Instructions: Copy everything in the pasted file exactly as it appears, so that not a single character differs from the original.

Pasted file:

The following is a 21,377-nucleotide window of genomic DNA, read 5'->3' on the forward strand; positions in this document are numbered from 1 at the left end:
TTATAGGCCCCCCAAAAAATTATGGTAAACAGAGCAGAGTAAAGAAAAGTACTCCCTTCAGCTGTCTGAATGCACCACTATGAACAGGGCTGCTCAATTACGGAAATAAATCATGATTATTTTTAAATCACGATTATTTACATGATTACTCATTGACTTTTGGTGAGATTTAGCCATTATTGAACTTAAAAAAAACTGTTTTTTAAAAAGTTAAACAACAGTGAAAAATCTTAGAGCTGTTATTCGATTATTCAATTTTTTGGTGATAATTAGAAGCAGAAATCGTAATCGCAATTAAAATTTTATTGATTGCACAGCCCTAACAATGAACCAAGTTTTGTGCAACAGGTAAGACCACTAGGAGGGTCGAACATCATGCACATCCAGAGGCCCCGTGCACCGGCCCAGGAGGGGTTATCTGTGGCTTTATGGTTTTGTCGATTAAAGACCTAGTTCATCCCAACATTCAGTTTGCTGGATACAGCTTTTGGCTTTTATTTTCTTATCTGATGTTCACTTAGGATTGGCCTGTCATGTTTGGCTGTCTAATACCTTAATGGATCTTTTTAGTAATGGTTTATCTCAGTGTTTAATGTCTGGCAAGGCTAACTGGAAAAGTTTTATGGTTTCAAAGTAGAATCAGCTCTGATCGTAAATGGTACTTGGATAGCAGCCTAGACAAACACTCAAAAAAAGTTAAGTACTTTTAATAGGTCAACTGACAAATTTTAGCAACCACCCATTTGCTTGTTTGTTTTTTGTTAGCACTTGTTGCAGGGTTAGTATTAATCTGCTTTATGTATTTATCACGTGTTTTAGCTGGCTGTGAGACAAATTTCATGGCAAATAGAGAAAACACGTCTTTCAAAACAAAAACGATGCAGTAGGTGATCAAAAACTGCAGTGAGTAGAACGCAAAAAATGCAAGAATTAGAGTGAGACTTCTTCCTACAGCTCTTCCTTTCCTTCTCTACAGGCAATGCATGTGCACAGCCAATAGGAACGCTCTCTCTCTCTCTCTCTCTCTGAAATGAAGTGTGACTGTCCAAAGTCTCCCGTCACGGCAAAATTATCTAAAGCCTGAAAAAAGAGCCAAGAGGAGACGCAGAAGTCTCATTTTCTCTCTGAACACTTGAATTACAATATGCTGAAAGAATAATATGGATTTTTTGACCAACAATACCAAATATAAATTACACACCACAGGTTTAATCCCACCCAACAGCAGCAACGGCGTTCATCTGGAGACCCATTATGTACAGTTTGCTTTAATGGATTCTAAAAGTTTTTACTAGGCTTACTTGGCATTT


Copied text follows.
The following is a 21,377-nucleotide window of genomic DNA, read 5'->3' on the forward strand; positions in this document are numbered from 1 at the left end:
TTATAGGCCCCCCAAAAAATTATGGTAAACAGAGCAGAGTAAAGAAAAGTACTCCCTTCAGCTGTCTGAATGCACCACTATGAACAGGGCTGCTCAATTACGGAAATAAATCATGATTATTTTTAAATCACGATTATTTACATGATTACTCATTGACTTTTGGTGAGATTTAGCCATTATTGAACTTAAAAAAAACTGTTTTTTAAAAAGTTAAACAACAGTGAAAAATCTTAGAGCTGTTATTCGATTATTCAATTTTTTGGTGATAATTAGAAGCAGAAATCGTAATCGCAATTAAAATTTTATTGATTGCACAGCCCTAACAATGAACCAAGTTTTGTGCAACAGGTAAGACCACTAGGAGGGTCGAACATCATGCACATCCAGAGGCCCCGTGCACCGGCCCAGGAGGGGTTATCTGTGGCTTTATGGTTTTGTCGATTAAAGACCTAGTTCATCCCAACATTCAGTTTGCTGGATACAGCTTTTGGCTTTTATTTTCTTATCTGATGTTCACTTAGGATTGGCCTGTCATGTTTGGCTGTCTAATACCTTAATGGATCTTTTTAGTAATGGTTTATCTCAGTGTTTAATGTCTGGCAAGGCTAACTGGAAAAGTTTTATGGTTTCAAAGTAGAATCAGCTCTGATCGTAAATGGTACTTGGATAGCAGCCTAGACAAACACTCAAAAAAAGTTAAGTACTTTTAATAGGTCAACTGACAAATTTTAGCAACCACCCATTTGCTTGTTTGTTTTTTGTTAGCACTTGTTGCAGGGTTAGTATTAATCTGCTTTATGTATTTATCACGTGTTTTAGCTGGCTGTGAGACAAATTTCATGGCAAATAGAGAAAACACGTCTTTCAAAACAAAAACGATGCAGTAGGTGATCAAAAACTGCAGTGAGTAGAACGCAAAAAATGCAAGAATTAGAGTGAGACTTCTTCCTACAGCTCTTCCTTTCCTTCTCTACAGGCAATGCATGTGCACAGCCAATAGGAACGCTCTCTCTCTCTCTCTCTCTCTGAAATGAAGTGTGACTGTCCAAAGTCTCCCGTCACGGCAAAATTATCTAAAGCCTGAAAAAAGAGCCAAGAGGAGACGCAGAAGTCTCATTTTCTCTCTGAACACTTGAATTACAATATGCTGAAAGAATAATATGGATTTTTTGACCAACAATACCAAATATAAATTACACACCACAGGTTTAATCCCACCCAACAGCAGCAACGGCGTTCATCTGGAGACCCATTATGTACAGTTTGCTTTAATGGATTCTAAAAGTTTTTACTAGGCTTACTTGGCATTT